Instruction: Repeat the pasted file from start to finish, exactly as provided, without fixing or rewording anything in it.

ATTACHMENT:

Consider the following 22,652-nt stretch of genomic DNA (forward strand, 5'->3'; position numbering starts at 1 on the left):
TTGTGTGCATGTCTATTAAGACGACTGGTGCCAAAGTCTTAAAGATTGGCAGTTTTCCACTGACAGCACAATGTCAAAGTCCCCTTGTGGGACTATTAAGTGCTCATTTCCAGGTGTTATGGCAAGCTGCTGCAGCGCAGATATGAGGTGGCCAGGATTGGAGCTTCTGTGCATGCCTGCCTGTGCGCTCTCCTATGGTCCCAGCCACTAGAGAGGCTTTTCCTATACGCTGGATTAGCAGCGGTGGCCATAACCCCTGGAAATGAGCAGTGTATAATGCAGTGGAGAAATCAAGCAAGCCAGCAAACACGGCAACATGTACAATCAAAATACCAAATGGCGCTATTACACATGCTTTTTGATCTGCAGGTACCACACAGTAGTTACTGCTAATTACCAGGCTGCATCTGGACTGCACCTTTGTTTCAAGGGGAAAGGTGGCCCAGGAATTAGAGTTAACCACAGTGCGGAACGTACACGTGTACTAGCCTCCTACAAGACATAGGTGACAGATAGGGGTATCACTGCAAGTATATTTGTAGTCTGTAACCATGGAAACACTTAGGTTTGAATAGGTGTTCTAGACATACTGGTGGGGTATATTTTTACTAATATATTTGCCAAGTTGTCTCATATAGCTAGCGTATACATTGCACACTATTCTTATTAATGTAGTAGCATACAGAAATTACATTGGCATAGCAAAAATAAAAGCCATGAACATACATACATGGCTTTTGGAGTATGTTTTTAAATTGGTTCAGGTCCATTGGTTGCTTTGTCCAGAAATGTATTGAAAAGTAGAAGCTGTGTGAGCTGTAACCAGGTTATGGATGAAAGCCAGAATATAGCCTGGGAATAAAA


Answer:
Consider the following 22,652-nt stretch of genomic DNA (forward strand, 5'->3'; position numbering starts at 1 on the left):
TTGTGTGCATGTCTATTAAGACGACTGGTGCCAAAGTCTTAAAGATTGGCAGTTTTCCACTGACAGCACAATGTCAAAGTCCCCTTGTGGGACTATTAAGTGCTCATTTCCAGGTGTTATGGCAAGCTGCTGCAGCGCAGATATGAGGTGGCCAGGATTGGAGCTTCTGTGCATGCCTGCCTGTGCGCTCTCCTATGGTCCCAGCCACTAGAGAGGCTTTTCCTATACGCTGGATTAGCAGCGGTGGCCATAACCCCTGGAAATGAGCAGTGTATAATGCAGTGGAGAAATCAAGCAAGCCAGCAAACACGGCAACATGTACAATCAAAATACCAAATGGCGCTATTACACATGCTTTTTGATCTGCAGGTACCACACAGTAGTTACTGCTAATTACCAGGCTGCATCTGGACTGCACCTTTGTTTCAAGGGGAAAGGTGGCCCAGGAATTAGAGTTAACCACAGTGCGGAACGTACACGTGTACTAGCCTCCTACAAGACATAGGTGACAGATAGGGGTATCACTGCAAGTATATTTGTAGTCTGTAACCATGGAAACACTTAGGTTTGAATAGGTGTTCTAGACATACTGGTGGGGTATATTTTTACTAATATATTTGCCAAGTTGTCTCATATAGCTAGCGTATACATTGCACACTATTCTTATTAATGTAGTAGCATACAGAAATTACATTGGCATAGCAAAAATAAAAGCCATGAACATACATACATGGCTTTTGGAGTATGTTTTTAAATTGGTTCAGGTCCATTGGTTGCTTTGTCCAGAAATGTATTGAAAAGTAGAAGCTGTGTGAGCTGTAACCAGGTTATGGATGAAAGCCAGAATATAGCCTGGGAATAAAA